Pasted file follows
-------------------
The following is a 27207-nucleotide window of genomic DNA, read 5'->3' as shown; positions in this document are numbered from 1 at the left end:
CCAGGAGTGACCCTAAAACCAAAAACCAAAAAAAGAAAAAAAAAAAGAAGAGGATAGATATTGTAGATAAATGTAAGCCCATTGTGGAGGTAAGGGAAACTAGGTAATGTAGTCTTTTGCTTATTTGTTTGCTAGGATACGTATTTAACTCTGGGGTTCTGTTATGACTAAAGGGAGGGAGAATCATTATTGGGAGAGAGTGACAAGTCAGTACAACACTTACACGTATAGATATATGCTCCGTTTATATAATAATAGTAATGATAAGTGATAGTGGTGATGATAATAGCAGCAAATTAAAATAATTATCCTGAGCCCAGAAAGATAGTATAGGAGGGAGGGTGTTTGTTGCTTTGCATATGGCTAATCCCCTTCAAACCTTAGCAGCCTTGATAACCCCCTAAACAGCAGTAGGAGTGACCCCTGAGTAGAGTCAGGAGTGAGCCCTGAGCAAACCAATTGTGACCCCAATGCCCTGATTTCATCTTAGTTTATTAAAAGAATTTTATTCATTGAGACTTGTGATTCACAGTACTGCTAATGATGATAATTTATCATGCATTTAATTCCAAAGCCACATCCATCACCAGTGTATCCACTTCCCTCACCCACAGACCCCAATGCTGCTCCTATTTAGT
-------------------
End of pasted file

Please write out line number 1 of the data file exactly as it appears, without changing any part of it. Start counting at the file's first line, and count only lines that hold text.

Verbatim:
The following is a 27207-nucleotide window of genomic DNA, read 5'->3' as shown; positions in this document are numbered from 1 at the left end: